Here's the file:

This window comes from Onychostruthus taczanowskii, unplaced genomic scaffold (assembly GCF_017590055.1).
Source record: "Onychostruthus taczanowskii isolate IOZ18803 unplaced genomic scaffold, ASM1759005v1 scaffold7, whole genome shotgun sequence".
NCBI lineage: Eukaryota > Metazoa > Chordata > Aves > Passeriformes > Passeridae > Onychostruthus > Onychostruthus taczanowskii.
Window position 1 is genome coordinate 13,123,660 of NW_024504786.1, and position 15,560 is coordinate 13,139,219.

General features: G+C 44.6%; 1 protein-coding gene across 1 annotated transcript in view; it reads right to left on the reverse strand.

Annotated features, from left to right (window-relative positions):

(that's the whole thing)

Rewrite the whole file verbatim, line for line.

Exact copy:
This window comes from Onychostruthus taczanowskii, unplaced genomic scaffold (assembly GCF_017590055.1).
Source record: "Onychostruthus taczanowskii isolate IOZ18803 unplaced genomic scaffold, ASM1759005v1 scaffold7, whole genome shotgun sequence".
NCBI lineage: Eukaryota > Metazoa > Chordata > Aves > Passeriformes > Passeridae > Onychostruthus > Onychostruthus taczanowskii.
Window position 1 is genome coordinate 13,123,660 of NW_024504786.1, and position 15,560 is coordinate 13,139,219.

General features: G+C 44.6%; 1 protein-coding gene across 1 annotated transcript in view; it reads right to left on the reverse strand.

Annotated features, from left to right (window-relative positions):